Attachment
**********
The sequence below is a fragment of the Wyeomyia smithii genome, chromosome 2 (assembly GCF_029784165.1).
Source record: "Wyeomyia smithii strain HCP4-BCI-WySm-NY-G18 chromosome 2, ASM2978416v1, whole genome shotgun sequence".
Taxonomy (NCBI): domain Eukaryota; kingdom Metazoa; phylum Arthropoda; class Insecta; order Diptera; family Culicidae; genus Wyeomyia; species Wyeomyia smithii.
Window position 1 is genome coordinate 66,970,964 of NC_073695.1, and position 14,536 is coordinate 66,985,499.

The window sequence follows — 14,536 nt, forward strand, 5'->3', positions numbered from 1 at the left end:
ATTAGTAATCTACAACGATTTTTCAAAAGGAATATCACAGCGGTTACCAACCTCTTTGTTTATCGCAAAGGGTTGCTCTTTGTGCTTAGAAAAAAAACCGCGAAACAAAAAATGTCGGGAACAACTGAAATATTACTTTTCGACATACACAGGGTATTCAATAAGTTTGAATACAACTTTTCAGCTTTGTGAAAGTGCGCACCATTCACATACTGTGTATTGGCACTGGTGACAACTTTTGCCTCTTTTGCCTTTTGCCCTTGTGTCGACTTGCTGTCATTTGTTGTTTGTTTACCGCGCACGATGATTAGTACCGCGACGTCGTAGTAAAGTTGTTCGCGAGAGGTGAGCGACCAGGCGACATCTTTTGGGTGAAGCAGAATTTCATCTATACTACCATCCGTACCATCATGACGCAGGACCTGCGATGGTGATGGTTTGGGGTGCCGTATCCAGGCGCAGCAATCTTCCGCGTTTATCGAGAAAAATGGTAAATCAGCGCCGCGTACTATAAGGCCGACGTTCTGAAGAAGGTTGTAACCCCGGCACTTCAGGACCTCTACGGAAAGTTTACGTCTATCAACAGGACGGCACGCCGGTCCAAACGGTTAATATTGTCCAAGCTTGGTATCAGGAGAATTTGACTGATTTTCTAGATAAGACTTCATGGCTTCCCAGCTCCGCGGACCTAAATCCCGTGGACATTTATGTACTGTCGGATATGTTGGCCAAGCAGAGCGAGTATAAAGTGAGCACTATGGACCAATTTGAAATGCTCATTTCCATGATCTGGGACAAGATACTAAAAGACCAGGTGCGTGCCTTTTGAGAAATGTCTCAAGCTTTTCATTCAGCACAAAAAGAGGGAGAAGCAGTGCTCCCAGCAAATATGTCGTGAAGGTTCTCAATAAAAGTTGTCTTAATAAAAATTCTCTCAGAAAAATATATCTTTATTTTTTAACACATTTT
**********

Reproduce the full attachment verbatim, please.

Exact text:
The sequence below is a fragment of the Wyeomyia smithii genome, chromosome 2 (assembly GCF_029784165.1).
Source record: "Wyeomyia smithii strain HCP4-BCI-WySm-NY-G18 chromosome 2, ASM2978416v1, whole genome shotgun sequence".
Taxonomy (NCBI): domain Eukaryota; kingdom Metazoa; phylum Arthropoda; class Insecta; order Diptera; family Culicidae; genus Wyeomyia; species Wyeomyia smithii.
Window position 1 is genome coordinate 66,970,964 of NC_073695.1, and position 14,536 is coordinate 66,985,499.

The window sequence follows — 14,536 nt, forward strand, 5'->3', positions numbered from 1 at the left end:
ATTAGTAATCTACAACGATTTTTCAAAAGGAATATCACAGCGGTTACCAACCTCTTTGTTTATCGCAAAGGGTTGCTCTTTGTGCTTAGAAAAAAAACCGCGAAACAAAAAATGTCGGGAACAACTGAAATATTACTTTTCGACATACACAGGGTATTCAATAAGTTTGAATACAACTTTTCAGCTTTGTGAAAGTGCGCACCATTCACATACTGTGTATTGGCACTGGTGACAACTTTTGCCTCTTTTGCCTTTTGCCCTTGTGTCGACTTGCTGTCATTTGTTGTTTGTTTACCGCGCACGATGATTAGTACCGCGACGTCGTAGTAAAGTTGTTCGCGAGAGGTGAGCGACCAGGCGACATCTTTTGGGTGAAGCAGAATTTCATCTATACTACCATCCGTACCATCATGACGCAGGACCTGCGATGGTGATGGTTTGGGGTGCCGTATCCAGGCGCAGCAATCTTCCGCGTTTATCGAGAAAAATGGTAAATCAGCGCCGCGTACTATAAGGCCGACGTTCTGAAGAAGGTTGTAACCCCGGCACTTCAGGACCTCTACGGAAAGTTTACGTCTATCAACAGGACGGCACGCCGGTCCAAACGGTTAATATTGTCCAAGCTTGGTATCAGGAGAATTTGACTGATTTTCTAGATAAGACTTCATGGCTTCCCAGCTCCGCGGACCTAAATCCCGTGGACATTTATGTACTGTCGGATATGTTGGCCAAGCAGAGCGAGTATAAAGTGAGCACTATGGACCAATTTGAAATGCTCATTTCCATGATCTGGGACAAGATACTAAAAGACCAGGTGCGTGCCTTTTGAGAAATGTCTCAAGCTTTTCATTCAGCACAAAAAGAGGGAGAAGCAGTGCTCCCAGCAAATATGTCGTGAAGGTTCTCAATAAAAGTTGTCTTAATAAAAATTCTCTCAGAAAAATATATCTTTATTTTTTAACACATTTT